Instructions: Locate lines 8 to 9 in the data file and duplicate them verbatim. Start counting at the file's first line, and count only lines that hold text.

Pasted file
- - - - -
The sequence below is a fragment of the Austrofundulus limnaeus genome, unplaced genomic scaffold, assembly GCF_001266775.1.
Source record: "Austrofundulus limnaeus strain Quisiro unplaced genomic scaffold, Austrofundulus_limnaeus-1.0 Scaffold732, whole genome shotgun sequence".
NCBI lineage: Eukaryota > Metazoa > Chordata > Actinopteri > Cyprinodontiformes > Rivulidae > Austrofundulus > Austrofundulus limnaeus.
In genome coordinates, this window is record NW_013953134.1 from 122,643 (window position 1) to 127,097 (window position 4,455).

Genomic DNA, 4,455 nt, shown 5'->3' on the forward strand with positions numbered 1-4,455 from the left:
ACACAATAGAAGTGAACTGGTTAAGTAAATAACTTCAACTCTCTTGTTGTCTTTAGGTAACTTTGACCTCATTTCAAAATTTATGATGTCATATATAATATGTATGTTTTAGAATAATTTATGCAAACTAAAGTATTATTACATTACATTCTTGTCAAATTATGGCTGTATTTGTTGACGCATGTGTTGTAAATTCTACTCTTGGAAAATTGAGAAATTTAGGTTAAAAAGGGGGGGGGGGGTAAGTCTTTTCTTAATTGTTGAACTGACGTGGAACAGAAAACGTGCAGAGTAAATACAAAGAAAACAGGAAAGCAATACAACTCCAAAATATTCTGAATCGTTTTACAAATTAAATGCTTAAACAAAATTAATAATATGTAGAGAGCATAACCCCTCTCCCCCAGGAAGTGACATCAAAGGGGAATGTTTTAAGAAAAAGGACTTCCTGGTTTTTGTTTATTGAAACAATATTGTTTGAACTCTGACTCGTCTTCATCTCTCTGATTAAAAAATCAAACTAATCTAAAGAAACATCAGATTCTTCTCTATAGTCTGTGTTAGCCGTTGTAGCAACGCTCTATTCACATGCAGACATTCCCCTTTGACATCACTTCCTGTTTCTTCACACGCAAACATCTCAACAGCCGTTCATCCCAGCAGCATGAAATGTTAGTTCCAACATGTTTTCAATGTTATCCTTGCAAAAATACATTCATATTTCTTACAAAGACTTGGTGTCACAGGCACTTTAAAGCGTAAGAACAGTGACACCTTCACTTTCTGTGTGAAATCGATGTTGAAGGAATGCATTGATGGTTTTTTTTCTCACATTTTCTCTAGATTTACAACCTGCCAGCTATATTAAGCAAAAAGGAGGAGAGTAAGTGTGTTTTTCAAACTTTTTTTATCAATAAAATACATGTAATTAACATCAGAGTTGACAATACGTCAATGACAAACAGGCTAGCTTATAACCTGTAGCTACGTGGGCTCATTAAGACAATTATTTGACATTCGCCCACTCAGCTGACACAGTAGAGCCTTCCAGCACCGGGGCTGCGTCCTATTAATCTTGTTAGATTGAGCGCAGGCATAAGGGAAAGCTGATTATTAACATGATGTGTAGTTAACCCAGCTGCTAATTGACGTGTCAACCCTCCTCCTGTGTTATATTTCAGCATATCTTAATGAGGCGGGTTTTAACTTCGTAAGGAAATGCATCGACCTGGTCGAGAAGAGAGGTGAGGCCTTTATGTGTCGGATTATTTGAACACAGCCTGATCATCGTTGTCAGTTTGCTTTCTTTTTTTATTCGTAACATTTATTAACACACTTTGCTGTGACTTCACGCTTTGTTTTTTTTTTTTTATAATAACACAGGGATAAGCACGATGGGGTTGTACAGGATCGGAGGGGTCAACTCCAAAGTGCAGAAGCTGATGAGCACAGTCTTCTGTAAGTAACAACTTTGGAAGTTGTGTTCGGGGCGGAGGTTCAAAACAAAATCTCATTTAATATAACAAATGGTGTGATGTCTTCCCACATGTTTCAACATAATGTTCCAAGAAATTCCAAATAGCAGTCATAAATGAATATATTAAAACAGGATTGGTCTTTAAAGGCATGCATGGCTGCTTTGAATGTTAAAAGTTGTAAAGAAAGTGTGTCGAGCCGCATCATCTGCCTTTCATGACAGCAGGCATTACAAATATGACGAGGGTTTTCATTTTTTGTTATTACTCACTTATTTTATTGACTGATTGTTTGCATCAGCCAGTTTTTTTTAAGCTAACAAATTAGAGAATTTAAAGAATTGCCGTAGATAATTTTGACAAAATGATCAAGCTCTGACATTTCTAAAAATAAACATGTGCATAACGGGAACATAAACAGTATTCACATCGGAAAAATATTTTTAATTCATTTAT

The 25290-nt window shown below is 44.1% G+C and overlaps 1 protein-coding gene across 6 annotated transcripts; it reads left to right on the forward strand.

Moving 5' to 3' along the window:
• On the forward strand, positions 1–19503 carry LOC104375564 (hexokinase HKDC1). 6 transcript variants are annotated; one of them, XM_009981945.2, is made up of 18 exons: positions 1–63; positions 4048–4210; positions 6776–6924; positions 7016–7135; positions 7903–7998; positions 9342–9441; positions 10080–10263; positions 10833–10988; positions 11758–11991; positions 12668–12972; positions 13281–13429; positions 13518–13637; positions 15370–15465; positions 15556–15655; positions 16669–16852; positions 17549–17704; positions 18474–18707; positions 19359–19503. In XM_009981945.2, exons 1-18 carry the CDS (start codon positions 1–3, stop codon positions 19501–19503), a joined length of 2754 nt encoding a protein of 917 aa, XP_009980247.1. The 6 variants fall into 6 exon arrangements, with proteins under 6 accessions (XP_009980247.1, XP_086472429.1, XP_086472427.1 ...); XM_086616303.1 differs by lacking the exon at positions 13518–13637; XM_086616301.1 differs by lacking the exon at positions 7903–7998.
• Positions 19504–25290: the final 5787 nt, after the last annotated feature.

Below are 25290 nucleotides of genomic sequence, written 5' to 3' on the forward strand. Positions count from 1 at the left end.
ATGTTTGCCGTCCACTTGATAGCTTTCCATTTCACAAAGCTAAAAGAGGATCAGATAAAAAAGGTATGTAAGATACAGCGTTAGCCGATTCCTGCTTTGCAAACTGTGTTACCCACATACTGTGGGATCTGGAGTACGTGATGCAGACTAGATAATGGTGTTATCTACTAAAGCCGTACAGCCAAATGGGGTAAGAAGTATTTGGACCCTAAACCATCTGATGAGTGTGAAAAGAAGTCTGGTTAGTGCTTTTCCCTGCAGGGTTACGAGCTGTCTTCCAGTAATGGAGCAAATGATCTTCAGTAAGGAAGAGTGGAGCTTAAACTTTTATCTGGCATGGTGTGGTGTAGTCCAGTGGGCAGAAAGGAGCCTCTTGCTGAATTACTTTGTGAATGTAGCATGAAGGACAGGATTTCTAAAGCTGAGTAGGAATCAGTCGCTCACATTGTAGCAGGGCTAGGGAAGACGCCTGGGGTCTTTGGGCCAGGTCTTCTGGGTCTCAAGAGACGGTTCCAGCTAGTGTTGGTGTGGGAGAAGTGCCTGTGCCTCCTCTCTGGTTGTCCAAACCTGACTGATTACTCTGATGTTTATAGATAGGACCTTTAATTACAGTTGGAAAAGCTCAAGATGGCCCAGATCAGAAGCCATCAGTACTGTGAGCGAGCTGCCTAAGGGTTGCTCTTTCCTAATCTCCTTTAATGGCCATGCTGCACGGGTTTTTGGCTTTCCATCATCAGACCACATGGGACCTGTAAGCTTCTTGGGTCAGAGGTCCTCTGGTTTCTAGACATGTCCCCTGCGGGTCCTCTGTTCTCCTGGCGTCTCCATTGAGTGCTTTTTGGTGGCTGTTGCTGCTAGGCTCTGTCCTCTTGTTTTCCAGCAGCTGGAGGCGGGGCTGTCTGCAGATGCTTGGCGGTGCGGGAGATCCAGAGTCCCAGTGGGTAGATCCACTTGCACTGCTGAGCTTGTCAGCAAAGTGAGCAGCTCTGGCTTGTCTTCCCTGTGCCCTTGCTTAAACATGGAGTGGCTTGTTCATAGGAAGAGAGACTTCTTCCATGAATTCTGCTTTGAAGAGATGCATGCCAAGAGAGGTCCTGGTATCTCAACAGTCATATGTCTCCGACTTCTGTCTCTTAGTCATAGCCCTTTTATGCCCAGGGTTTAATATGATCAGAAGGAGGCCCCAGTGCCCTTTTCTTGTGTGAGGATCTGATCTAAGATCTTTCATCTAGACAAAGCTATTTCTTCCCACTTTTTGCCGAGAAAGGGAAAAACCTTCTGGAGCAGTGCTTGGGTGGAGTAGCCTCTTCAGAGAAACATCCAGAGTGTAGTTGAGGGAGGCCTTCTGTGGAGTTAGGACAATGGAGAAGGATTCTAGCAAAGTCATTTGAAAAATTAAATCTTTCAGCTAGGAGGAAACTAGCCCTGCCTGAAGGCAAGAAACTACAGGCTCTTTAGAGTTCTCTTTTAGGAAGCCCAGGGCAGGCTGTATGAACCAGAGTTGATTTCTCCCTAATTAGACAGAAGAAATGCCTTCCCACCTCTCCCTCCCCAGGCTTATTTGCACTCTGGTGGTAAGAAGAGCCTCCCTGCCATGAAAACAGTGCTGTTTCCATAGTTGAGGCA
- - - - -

Moving 5' to 3' along the window:
• On the forward strand, positions 1–19503 carry LOC104375564 (hexokinase HKDC1). 6 transcript variants are annotated; one of them, XM_009981945.2, is made up of 18 exons: positions 1–63; positions 4048–4210; positions 6776–6924; positions 7016–7135; positions 7903–7998; positions 9342–9441; positions 10080–10263; positions 10833–10988; positions 11758–11991; positions 12668–12972; positions 13281–13429; positions 13518–13637; positions 15370–15465; positions 15556–15655; positions 16669–16852; positions 17549–17704; positions 18474–18707; positions 19359–19503. In XM_009981945.2, exons 1-18 carry the CDS (start codon positions 1–3, stop codon positions 19501–19503), a joined length of 2754 nt encoding a protein of 917 aa, XP_009980247.1. The 6 variants fall into 6 exon arrangements, with proteins under 6 accessions (XP_009980247.1, XP_086472429.1, XP_086472427.1 ...); XM_086616303.1 differs by lacking the exon at positions 13518–13637; XM_086616301.1 differs by lacking the exon at positions 7903–7998.